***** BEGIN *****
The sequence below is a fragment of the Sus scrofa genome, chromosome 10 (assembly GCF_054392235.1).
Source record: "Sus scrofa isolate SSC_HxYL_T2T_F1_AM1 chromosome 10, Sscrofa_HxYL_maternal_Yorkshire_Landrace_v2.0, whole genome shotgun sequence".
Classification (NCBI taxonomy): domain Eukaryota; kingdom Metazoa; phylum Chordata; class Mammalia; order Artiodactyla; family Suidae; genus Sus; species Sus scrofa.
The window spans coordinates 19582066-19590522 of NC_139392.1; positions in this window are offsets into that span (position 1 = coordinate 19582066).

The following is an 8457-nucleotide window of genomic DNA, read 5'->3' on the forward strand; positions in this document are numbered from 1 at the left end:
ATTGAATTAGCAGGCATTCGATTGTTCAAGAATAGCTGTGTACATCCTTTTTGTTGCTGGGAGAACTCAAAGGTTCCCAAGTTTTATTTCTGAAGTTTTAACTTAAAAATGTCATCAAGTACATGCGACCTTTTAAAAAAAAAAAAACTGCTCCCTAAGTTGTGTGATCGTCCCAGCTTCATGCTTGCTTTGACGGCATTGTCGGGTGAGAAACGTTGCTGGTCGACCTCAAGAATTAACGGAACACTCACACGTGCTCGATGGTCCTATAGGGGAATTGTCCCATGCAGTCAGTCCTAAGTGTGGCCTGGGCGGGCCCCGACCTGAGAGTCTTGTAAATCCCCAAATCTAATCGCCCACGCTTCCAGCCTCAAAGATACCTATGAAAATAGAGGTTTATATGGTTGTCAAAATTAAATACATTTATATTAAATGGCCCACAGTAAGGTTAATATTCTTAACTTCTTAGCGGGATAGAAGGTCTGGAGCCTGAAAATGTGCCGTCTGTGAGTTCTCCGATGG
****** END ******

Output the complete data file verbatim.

The sequence below is a fragment of the Sus scrofa genome, chromosome 10 (assembly GCF_054392235.1).
Source record: "Sus scrofa isolate SSC_HxYL_T2T_F1_AM1 chromosome 10, Sscrofa_HxYL_maternal_Yorkshire_Landrace_v2.0, whole genome shotgun sequence".
Classification (NCBI taxonomy): domain Eukaryota; kingdom Metazoa; phylum Chordata; class Mammalia; order Artiodactyla; family Suidae; genus Sus; species Sus scrofa.
The window spans coordinates 19582066-19590522 of NC_139392.1; positions in this window are offsets into that span (position 1 = coordinate 19582066).

The following is an 8457-nucleotide window of genomic DNA, read 5'->3' on the forward strand; positions in this document are numbered from 1 at the left end:
ATTGAATTAGCAGGCATTCGATTGTTCAAGAATAGCTGTGTACATCCTTTTTGTTGCTGGGAGAACTCAAAGGTTCCCAAGTTTTATTTCTGAAGTTTTAACTTAAAAATGTCATCAAGTACATGCGACCTTTTAAAAAAAAAAAAACTGCTCCCTAAGTTGTGTGATCGTCCCAGCTTCATGCTTGCTTTGACGGCATTGTCGGGTGAGAAACGTTGCTGGTCGACCTCAAGAATTAACGGAACACTCACACGTGCTCGATGGTCCTATAGGGGAATTGTCCCATGCAGTCAGTCCTAAGTGTGGCCTGGGCGGGCCCCGACCTGAGAGTCTTGTAAATCCCCAAATCTAATCGCCCACGCTTCCAGCCTCAAAGATACCTATGAAAATAGAGGTTTATATGGTTGTCAAAATTAAATACATTTATATTAAATGGCCCACAGTAAGGTTAATATTCTTAACTTCTTAGCGGGATAGAAGGTCTGGAGCCTGAAAATGTGCCGTCTGTGAGTTCTCCGATGG